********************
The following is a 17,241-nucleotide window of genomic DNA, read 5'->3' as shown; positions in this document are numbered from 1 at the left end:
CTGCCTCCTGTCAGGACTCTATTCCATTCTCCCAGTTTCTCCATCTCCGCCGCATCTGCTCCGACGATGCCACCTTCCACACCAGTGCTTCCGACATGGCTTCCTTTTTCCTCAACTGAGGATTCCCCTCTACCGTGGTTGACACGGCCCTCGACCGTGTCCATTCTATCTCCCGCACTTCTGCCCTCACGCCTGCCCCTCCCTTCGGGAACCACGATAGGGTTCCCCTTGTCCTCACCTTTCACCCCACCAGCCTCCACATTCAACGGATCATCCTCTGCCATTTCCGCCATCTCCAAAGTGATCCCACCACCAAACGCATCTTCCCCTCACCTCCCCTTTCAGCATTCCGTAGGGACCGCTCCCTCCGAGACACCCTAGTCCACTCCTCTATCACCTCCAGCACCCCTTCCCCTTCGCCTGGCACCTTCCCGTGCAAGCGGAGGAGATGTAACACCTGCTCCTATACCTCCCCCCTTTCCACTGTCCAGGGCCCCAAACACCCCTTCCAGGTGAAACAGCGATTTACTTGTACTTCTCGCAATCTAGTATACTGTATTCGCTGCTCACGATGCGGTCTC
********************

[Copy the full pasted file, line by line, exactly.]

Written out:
The following is a 17,241-nucleotide window of genomic DNA, read 5'->3' as shown; positions in this document are numbered from 1 at the left end:
CTGCCTCCTGTCAGGACTCTATTCCATTCTCCCAGTTTCTCCATCTCCGCCGCATCTGCTCCGACGATGCCACCTTCCACACCAGTGCTTCCGACATGGCTTCCTTTTTCCTCAACTGAGGATTCCCCTCTACCGTGGTTGACACGGCCCTCGACCGTGTCCATTCTATCTCCCGCACTTCTGCCCTCACGCCTGCCCCTCCCTTCGGGAACCACGATAGGGTTCCCCTTGTCCTCACCTTTCACCCCACCAGCCTCCACATTCAACGGATCATCCTCTGCCATTTCCGCCATCTCCAAAGTGATCCCACCACCAAACGCATCTTCCCCTCACCTCCCCTTTCAGCATTCCGTAGGGACCGCTCCCTCCGAGACACCCTAGTCCACTCCTCTATCACCTCCAGCACCCCTTCCCCTTCGCCTGGCACCTTCCCGTGCAAGCGGAGGAGATGTAACACCTGCTCCTATACCTCCCCCCTTTCCACTGTCCAGGGCCCCAAACACCCCTTCCAGGTGAAACAGCGATTTACTTGTACTTCTCGCAATCTAGTATACTGTATTCGCTGCTCACGATGCGGTCTC